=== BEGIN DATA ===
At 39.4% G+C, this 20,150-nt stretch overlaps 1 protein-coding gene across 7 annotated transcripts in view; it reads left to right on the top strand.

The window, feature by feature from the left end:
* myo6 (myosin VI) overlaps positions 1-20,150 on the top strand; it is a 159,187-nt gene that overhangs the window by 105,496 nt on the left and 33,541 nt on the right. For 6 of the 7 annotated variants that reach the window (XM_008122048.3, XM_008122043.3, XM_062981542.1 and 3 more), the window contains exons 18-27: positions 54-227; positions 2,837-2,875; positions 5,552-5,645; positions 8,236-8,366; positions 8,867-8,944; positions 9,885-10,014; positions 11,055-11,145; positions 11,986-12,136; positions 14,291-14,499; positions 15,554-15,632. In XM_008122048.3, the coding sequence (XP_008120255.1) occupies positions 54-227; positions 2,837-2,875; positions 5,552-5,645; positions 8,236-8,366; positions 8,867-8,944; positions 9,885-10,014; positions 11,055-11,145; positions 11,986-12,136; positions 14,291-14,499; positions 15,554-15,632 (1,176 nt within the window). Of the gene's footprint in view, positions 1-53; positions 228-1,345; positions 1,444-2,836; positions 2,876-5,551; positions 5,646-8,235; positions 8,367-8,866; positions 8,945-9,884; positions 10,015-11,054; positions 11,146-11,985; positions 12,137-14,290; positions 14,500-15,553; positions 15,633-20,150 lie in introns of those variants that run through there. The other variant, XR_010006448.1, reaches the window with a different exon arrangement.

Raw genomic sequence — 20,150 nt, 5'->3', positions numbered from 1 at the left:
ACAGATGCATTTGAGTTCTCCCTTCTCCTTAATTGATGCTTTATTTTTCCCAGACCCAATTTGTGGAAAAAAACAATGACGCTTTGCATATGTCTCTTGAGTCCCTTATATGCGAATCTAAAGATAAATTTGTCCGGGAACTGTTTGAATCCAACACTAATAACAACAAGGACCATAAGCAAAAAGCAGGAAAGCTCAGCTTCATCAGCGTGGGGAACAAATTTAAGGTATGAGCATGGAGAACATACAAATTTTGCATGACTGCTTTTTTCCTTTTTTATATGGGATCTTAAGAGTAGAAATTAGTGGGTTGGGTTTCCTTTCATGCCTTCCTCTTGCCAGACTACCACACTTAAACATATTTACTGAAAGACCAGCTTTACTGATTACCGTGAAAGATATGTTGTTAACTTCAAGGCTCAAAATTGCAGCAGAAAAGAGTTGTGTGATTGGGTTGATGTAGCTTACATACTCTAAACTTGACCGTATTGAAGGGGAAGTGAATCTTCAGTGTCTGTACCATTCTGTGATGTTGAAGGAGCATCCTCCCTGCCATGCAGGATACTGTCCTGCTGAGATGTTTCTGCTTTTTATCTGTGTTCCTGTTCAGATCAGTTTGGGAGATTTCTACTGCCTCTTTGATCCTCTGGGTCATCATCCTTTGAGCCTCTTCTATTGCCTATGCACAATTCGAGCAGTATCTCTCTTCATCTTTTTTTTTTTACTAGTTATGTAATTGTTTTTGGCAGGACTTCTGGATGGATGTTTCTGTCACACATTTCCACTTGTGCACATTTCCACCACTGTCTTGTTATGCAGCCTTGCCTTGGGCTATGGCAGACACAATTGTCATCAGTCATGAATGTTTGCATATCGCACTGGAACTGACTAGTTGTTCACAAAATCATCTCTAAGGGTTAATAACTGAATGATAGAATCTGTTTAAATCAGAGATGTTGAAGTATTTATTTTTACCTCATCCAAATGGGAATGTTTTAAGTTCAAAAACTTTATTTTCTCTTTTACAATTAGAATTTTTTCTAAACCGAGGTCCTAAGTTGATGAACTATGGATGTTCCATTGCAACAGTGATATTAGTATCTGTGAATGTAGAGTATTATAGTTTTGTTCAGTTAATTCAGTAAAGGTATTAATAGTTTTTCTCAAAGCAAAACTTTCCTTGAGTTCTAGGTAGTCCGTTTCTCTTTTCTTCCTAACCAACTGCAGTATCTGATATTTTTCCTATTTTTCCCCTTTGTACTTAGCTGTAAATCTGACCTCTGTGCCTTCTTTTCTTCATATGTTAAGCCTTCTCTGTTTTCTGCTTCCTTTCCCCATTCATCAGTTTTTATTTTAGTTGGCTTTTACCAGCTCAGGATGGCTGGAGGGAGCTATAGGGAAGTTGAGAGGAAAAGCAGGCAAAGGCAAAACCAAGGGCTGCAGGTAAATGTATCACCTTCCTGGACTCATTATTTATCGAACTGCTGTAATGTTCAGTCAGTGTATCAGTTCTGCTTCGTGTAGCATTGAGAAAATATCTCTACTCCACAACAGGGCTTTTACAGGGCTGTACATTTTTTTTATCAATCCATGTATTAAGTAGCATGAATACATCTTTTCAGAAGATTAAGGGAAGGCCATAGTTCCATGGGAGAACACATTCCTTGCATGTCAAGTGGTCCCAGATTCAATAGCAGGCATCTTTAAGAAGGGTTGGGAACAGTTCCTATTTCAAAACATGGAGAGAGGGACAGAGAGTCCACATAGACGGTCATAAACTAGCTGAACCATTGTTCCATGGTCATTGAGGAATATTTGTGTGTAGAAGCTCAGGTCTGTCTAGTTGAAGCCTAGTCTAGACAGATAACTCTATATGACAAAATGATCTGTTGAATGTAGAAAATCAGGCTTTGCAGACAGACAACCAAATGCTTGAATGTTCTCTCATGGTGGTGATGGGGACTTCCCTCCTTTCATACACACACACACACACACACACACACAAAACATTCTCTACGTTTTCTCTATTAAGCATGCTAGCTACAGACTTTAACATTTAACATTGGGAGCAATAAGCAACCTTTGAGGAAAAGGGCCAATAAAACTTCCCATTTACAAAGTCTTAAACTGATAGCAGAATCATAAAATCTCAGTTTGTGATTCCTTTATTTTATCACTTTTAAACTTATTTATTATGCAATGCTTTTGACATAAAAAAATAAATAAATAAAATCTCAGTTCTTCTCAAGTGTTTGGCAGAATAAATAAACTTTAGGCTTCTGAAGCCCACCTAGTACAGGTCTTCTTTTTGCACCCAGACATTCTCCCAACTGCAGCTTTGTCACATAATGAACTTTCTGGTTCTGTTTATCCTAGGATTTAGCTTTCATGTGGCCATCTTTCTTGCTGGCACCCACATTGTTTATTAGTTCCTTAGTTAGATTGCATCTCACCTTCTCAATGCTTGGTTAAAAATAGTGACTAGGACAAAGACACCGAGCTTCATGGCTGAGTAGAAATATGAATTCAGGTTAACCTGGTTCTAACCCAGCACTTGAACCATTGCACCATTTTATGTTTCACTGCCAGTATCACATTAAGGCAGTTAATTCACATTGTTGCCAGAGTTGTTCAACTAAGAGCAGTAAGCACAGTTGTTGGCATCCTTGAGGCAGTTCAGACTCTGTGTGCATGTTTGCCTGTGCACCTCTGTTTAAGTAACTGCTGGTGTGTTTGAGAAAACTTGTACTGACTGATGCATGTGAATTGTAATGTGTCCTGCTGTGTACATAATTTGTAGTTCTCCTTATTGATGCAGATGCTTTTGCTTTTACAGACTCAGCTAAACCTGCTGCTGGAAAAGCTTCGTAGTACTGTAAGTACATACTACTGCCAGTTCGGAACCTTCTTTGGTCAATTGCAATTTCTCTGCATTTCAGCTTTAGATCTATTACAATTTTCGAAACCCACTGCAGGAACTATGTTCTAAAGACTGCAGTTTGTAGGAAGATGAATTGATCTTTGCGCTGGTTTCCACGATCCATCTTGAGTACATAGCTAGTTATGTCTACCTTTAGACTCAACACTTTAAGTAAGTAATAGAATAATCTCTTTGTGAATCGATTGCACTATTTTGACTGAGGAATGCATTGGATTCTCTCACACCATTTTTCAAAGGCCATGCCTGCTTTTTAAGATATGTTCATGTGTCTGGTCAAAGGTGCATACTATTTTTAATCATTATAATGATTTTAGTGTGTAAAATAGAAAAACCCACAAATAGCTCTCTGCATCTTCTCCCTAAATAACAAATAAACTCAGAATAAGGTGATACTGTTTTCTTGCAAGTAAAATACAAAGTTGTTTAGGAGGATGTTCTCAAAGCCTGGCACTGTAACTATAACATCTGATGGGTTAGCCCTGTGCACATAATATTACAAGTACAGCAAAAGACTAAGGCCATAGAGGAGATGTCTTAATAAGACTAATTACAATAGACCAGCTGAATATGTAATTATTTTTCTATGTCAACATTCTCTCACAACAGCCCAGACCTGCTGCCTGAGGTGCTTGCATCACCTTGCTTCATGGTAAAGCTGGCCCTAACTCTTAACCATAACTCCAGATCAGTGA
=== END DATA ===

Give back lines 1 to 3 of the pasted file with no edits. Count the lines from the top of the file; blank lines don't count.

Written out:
At 39.4% G+C, this 20,150-nt stretch overlaps 1 protein-coding gene across 7 annotated transcripts in view; it reads left to right on the top strand.

The window, feature by feature from the left end:
* myo6 (myosin VI) overlaps positions 1-20,150 on the top strand; it is a 159,187-nt gene that overhangs the window by 105,496 nt on the left and 33,541 nt on the right. For 6 of the 7 annotated variants that reach the window (XM_008122048.3, XM_008122043.3, XM_062981542.1 and 3 more), the window contains exons 18-27: positions 54-227; positions 2,837-2,875; positions 5,552-5,645; positions 8,236-8,366; positions 8,867-8,944; positions 9,885-10,014; positions 11,055-11,145; positions 11,986-12,136; positions 14,291-14,499; positions 15,554-15,632. In XM_008122048.3, the coding sequence (XP_008120255.1) occupies positions 54-227; positions 2,837-2,875; positions 5,552-5,645; positions 8,236-8,366; positions 8,867-8,944; positions 9,885-10,014; positions 11,055-11,145; positions 11,986-12,136; positions 14,291-14,499; positions 15,554-15,632 (1,176 nt within the window). Of the gene's footprint in view, positions 1-53; positions 228-1,345; positions 1,444-2,836; positions 2,876-5,551; positions 5,646-8,235; positions 8,367-8,866; positions 8,945-9,884; positions 10,015-11,054; positions 11,146-11,985; positions 12,137-14,290; positions 14,500-15,553; positions 15,633-20,150 lie in introns of those variants that run through there. The other variant, XR_010006448.1, reaches the window with a different exon arrangement.